MyWebume.com, a great way to start marketing yourself:

http://bit.ly/9rJiSt

Art Director

Art director, art director responsibilities, art director qualifications, art director management, art director skills, art director pay

Sal Romano, art director at Sterling Cooper, and all around snappy dresser

This week, I’ll be dipping into my Mad Men obsession, which currently has no outlet until the 21st, to profile the career path of an art director in advertising or publication. Art director is a job that combines ¬†every aspect of the creative side of business with the administrative side, and demands a lot skills – but is quite rewarding, both to your creative side and wallet.

In terms of education, at least a four year degree is almost always required. Often, the degree will be a Bachelor’s degree in advertising or communications, or a Bachelor of Fine Arts in design, photography, or fine arts. Art director is a job that draws heavily on experience in the industry, so it’s unlikely that you’ll fill an art director spot just after college. Rather, look for an opening in the art department at a publication or ad agency, and work hard for the promotion.

Art directors usually work at an ad agency or a publication, like a newspaper or magazine. They head the development of the visual concepts for billboards, print ads, TV commercials, websites, packaging, and more. However, their responsibilities and requirements far exceed the other members of the art team. In addition to being a creative, they must also be the management and administrative part of the department.

After the visual concept of the project is developed, the art director must coordinate with the copywriters to create the textual part of the ad or publication. After that, they must present it to the client, manage the budget and deadline of the project, coordinate the effort with other departments, oversee and approve the finished work, which is presented to the client and employer. And if client has problems or concerns over the project, it’s up to the art director to straighten them out.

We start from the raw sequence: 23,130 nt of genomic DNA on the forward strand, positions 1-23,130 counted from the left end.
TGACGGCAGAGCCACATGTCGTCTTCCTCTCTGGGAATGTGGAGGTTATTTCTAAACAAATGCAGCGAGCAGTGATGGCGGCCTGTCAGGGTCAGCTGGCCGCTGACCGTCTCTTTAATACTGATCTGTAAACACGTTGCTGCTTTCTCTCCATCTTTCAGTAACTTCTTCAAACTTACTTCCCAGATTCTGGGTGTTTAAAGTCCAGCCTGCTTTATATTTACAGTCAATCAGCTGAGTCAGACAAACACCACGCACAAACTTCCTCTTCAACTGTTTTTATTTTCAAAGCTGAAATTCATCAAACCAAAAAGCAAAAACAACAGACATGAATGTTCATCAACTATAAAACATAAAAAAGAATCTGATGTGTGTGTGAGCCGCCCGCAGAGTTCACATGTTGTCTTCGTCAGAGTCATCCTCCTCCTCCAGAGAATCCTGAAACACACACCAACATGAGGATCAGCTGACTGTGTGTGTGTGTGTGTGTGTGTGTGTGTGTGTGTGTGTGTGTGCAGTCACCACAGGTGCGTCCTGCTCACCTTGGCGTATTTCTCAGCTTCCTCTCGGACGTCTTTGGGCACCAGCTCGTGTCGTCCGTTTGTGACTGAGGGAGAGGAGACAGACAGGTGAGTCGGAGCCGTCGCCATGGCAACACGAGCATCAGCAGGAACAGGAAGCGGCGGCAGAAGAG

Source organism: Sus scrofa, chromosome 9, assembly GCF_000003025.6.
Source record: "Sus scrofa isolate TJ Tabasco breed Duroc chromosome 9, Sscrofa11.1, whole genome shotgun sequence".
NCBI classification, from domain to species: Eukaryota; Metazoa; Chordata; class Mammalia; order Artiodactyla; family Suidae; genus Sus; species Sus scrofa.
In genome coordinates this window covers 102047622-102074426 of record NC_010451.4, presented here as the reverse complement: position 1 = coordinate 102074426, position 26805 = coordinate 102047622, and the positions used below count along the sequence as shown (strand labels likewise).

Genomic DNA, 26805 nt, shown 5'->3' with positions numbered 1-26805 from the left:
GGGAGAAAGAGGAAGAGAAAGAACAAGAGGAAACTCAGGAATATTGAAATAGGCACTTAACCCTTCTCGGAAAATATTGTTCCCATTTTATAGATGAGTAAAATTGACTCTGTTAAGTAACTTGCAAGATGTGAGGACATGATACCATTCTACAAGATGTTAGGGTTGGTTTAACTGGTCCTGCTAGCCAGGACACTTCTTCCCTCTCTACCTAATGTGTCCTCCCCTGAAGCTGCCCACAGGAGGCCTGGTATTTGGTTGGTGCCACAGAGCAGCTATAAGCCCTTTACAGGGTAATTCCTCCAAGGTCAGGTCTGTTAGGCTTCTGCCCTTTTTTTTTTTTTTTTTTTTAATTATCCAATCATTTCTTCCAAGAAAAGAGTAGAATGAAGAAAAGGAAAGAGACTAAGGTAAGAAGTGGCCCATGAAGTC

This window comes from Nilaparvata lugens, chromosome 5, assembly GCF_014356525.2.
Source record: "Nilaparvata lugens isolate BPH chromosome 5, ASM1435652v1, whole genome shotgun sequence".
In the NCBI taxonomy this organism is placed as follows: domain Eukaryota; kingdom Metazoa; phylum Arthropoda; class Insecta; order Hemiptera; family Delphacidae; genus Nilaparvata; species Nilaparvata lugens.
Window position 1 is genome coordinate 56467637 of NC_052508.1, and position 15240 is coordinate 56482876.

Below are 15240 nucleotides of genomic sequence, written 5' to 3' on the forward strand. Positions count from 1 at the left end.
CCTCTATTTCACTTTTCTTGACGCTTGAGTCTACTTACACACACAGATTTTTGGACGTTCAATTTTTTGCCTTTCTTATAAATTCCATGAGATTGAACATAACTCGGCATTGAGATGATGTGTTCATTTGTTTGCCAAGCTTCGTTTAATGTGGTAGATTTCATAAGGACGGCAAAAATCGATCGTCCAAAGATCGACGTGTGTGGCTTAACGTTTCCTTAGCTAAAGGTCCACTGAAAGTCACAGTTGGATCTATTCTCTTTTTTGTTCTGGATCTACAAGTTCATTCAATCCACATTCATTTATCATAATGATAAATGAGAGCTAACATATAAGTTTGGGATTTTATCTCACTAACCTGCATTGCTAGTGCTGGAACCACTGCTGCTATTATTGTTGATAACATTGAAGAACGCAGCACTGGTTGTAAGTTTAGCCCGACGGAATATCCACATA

As you can see, the art director’s work demands a dizzying number of talents, skills, and knowledge. They must have the talent and training of an artist, and also be an efficient manager and administrator, two sides of the business that are often at odds with each other. As the bridge between his department and the rest of the world, he must also have people skills, and be an effective communicator and presenter. It’s a job that’s not fulfilled by the stereotypical image of the bohemian, artistic introvert.

Before you write off art directors as being corporate sell outs, take note that the U.S. Bureau of Labor calculates the median income of an art director to be $88,510. That’s just the middle; art directors at ¬†big name publications and agencies take in triple digit salaries. Surely, a better way to be an artist than working a day job and waiting to be a discovered.

The Bureau of Labor expects art director jobs to grow at the same rate as the national career average through 2012. As such a desirable job fought for among very experienced people, it is a very competitive job.

Collegeboard profile:

http://bit.ly/cJxNIQ

The Art Director’s Club. A New York based non profit member orginazation that promotes and supports the career and recognized it with annual awards. Great resource to look into for employment and inside information:

http://www.adcglobal.org/

WordPress blog about becoming an art director:

http://careerwatch.wordpress.com/2010/04/15/how-to-become-an-art-director/

Great online resource for finding jobs. Free registration, and they also offer video resumes.

http://www.mywebume.com/job-seekers